CASE #2: Sebaceous hyperplasia
This patient had sebaceous hyperplasia, a benign proliferation of the sebaceous gland that occurs in a periorbital location on patients of middle age or older. The condition is characterized by small, painless, 1- to 3-mm, yellow-to-flesh-colored papules, often clustered together.
The main differential diagnosis for sebaceous hyperplasia is basal cell carcinoma (BCC). The similarly sized lesions are typically seen on sun-exposed areas of the face. Patients with either condition will have a history of prolonged sun exposure as well as actinic keratoses. While both BCC and sebaceous hyperplasia can present as yellow, flesh-colored, or translucent growths with a central depression, sebaceous hyperplasia papules are more yellow than translucent and rarely have scale or crust. Telangiectasias are rare.8 Unlike BCCs, sebaceous hyperplasia lesions do not bleed and are soft to palpation; changes in size or appearance are uncommon.
Additional conditions mistaken for sebaceous hyperplasia include trichoepithelioma, xanthoma, fibrous papules, epidermal inclusion cysts, molluscum contagiosum, and sebaceous carcinoma.
Biopsy is recommended only if the diagnosis is unclear.9 Sebaceous hyperplasia is a benign condition, and no treatment is necessary, although many patients seek removal of the lesions for cosmetic reasons. Cryotherapy, electrodesiccation at a low setting, shave excision, and application of trichloroacetic acid 35% are all reasonable treatments. However, scarring is a possible side effect. Removal by application of a carbon-dioxide laser has recently been found successful in removing sebaceous hyperplasia.10 With all of these treatments, lesions may recur unless the entire growth is destroyed. Daily isotretinoin has been used for severe cases because of its ability to temporarily shrink the sebaceous glands, but lesions return after discontinuing therapy. Our patient’s papule was removed with shave excision. He has had no recurrence of the lesion, and his prognosis is excellent.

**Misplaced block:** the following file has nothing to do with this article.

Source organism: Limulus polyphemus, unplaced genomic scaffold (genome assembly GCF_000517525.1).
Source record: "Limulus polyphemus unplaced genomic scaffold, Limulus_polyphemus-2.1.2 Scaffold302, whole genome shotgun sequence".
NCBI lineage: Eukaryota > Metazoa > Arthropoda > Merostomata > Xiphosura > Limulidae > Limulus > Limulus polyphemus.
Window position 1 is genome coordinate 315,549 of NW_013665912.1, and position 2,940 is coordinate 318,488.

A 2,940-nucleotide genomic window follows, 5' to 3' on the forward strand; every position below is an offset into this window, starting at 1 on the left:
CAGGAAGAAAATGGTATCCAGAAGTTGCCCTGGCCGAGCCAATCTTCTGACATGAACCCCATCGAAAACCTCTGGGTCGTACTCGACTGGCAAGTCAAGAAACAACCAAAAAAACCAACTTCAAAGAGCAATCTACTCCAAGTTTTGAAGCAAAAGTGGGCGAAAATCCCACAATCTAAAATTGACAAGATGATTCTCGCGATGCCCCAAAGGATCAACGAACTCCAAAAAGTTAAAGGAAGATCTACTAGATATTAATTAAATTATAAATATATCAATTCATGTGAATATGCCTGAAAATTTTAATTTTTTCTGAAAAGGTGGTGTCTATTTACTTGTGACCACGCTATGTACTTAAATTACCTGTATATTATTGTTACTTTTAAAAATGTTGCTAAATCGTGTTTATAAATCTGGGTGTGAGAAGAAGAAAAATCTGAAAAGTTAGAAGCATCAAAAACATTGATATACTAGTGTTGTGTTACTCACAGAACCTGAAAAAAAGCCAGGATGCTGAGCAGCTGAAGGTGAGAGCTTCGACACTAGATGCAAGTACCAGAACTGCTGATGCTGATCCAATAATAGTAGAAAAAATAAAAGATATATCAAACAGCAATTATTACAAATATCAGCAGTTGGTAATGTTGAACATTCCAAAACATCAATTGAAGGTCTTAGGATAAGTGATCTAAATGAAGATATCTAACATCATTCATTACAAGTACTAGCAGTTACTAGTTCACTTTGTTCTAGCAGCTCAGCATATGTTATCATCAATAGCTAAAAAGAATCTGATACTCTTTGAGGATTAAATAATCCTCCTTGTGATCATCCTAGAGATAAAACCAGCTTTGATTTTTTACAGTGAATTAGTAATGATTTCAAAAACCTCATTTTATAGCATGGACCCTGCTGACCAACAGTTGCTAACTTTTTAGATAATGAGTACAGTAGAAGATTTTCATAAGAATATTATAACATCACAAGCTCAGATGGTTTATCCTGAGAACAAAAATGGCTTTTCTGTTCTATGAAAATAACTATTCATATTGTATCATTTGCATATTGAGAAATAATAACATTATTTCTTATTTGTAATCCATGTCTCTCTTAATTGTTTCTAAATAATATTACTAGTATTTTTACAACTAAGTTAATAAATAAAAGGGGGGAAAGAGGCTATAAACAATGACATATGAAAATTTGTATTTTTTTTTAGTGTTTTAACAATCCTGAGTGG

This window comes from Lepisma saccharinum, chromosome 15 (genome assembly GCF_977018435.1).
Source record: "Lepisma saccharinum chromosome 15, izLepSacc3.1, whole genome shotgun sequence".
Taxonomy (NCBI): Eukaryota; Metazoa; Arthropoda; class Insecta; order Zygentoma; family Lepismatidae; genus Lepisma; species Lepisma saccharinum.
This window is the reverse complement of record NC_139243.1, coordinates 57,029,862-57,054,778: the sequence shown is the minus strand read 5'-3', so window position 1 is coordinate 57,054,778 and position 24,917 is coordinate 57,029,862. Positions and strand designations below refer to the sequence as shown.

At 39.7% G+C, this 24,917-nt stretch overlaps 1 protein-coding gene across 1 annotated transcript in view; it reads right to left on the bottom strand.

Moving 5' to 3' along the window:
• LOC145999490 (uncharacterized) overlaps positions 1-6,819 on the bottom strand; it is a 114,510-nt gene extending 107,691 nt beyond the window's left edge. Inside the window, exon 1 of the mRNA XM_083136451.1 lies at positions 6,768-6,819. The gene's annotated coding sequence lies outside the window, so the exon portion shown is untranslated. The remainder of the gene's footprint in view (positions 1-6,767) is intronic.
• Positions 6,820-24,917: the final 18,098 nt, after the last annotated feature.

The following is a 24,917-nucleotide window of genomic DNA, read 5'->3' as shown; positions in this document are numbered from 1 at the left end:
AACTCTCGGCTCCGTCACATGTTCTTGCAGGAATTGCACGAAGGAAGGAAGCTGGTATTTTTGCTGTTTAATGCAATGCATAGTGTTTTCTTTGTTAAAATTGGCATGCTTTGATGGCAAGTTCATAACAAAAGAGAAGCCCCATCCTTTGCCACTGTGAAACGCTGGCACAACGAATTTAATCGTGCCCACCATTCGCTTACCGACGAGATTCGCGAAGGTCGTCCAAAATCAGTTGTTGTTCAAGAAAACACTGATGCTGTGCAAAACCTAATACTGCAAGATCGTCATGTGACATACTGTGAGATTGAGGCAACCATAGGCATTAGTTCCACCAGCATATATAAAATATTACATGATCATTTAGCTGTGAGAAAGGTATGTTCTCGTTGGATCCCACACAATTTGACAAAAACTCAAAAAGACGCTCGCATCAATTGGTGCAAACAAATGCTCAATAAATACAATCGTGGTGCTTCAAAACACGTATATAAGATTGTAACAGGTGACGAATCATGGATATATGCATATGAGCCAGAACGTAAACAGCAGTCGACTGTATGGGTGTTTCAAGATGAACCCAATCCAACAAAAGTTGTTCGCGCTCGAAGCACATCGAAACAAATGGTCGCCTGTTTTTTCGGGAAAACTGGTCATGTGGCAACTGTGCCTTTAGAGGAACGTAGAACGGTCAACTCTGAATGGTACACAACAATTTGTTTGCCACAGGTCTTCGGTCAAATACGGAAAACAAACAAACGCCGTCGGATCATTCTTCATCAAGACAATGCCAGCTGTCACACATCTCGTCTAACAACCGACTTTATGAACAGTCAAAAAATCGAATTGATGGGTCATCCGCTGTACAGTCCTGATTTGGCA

Ms. Conley is a medical student at the University of California, San Diego. Dr. Buka is a pediatric dermatology fellow in the Division of Dermatology, Children’s Hospital San Diego.
1. Karagas MR, Greenberg ER, Spencer SK, et al. Increase in incidence rates of basal cell and squamous cell skin cancer in New Hampshire, USA. The New Hampshire Skin Cancer Study Group. Int J Cancer. 1999;81: 555-559.
2. Johnson RL, Rothman AL, Xie J, et al. Human homolog of patched, a candidate gene for the basal cell nevus syndrome. Science. 1996;272:1668-1671.
3. van Dam RM, Huang Z, Rimm EB, et al. Risk factors for basal cell carcinoma of the skin in men: results from the health professionals follow-up study. Am J Epidemiol. 1999;150:459-468.
4. Milan T, Verkasalo PK, Kaprio J, Koskenvuo M. Lifestyle differences in twin pairs discordant for basal cell carcinoma of the skin. Br J Dermatol. 2003; 149:115-123.
5. Karagas MR, Tosteson TD, Blum J, et al. Design of an epidemiologic study of drinking water arsenic exposure and skin and bladder cancer risk in a U.S. population. Environ Health Perspect. 1998;106 (Suppl 4):1047-1050.
6. Boonchai W, Green A, Ng J, et al. Basal cell carcinoma and chronic arsenicism occurring in Queensland, Australia, after ingestion of an asthma medication. J Am Acad Dermatol. 2000;43:664-669.
7. Lichter MD, Karagas MR, Mott LA, et al. Therapeutic ionizing radiation and the incidence of basal cell carcinoma and squamous cell carcinoma. The New Hampshire Skin Cancer Study Group. Arch Dermatol. 2000;136:1007-1011.
8. Benign neoplasms and hyperplasia, part 1 section VII. In: Fitzpatrick TB, Johnson RA, Wolff K, Suurmond R, eds. Color Atlas and Synopsis of Clinical Dermatology. 4th ed. New York, N.Y.: McGraw-Hill; 2000:200.
9. Epidermal growth. In: Heml KF, Marks JG, eds. Atlas of Differential Diagnosis in Dermatology. New York, N.Y.: Churchill Livingstone; 1998:218-219.
10. No D, McClaren M, Chotzen V, Kilmer SL. Sebaceous hyperplasia treated with a 1450-nm diode laser. Dermatol Surg. 2004;30:382-384.�